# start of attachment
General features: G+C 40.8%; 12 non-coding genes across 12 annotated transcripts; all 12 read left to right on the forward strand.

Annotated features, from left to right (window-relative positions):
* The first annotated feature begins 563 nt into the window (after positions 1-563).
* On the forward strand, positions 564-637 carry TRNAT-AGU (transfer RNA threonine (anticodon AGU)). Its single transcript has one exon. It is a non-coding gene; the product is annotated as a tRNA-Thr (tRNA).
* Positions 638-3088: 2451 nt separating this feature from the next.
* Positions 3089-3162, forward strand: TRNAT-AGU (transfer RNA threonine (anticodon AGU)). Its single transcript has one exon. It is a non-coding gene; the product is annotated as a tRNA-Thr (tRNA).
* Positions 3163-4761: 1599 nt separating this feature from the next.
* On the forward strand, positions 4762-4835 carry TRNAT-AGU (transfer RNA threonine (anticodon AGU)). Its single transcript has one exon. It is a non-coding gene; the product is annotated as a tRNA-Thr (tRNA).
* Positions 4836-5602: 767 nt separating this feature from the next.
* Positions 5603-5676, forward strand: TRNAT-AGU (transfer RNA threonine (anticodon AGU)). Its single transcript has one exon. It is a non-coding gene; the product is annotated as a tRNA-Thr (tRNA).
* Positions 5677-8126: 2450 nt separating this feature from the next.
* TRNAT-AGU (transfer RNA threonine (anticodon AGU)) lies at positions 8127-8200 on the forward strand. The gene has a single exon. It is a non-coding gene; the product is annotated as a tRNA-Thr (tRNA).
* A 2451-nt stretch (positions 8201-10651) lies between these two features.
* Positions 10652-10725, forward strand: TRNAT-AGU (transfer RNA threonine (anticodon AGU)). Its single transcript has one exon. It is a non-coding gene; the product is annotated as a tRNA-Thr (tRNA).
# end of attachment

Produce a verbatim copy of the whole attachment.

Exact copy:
General features: G+C 40.8%; 12 non-coding genes across 12 annotated transcripts; all 12 read left to right on the forward strand.

Annotated features, from left to right (window-relative positions):
* The first annotated feature begins 563 nt into the window (after positions 1-563).
* On the forward strand, positions 564-637 carry TRNAT-AGU (transfer RNA threonine (anticodon AGU)). Its single transcript has one exon. It is a non-coding gene; the product is annotated as a tRNA-Thr (tRNA).
* Positions 638-3088: 2451 nt separating this feature from the next.
* Positions 3089-3162, forward strand: TRNAT-AGU (transfer RNA threonine (anticodon AGU)). Its single transcript has one exon. It is a non-coding gene; the product is annotated as a tRNA-Thr (tRNA).
* Positions 3163-4761: 1599 nt separating this feature from the next.
* On the forward strand, positions 4762-4835 carry TRNAT-AGU (transfer RNA threonine (anticodon AGU)). Its single transcript has one exon. It is a non-coding gene; the product is annotated as a tRNA-Thr (tRNA).
* Positions 4836-5602: 767 nt separating this feature from the next.
* Positions 5603-5676, forward strand: TRNAT-AGU (transfer RNA threonine (anticodon AGU)). Its single transcript has one exon. It is a non-coding gene; the product is annotated as a tRNA-Thr (tRNA).
* Positions 5677-8126: 2450 nt separating this feature from the next.
* TRNAT-AGU (transfer RNA threonine (anticodon AGU)) lies at positions 8127-8200 on the forward strand. The gene has a single exon. It is a non-coding gene; the product is annotated as a tRNA-Thr (tRNA).
* A 2451-nt stretch (positions 8201-10651) lies between these two features.
* Positions 10652-10725, forward strand: TRNAT-AGU (transfer RNA threonine (anticodon AGU)). Its single transcript has one exon. It is a non-coding gene; the product is annotated as a tRNA-Thr (tRNA).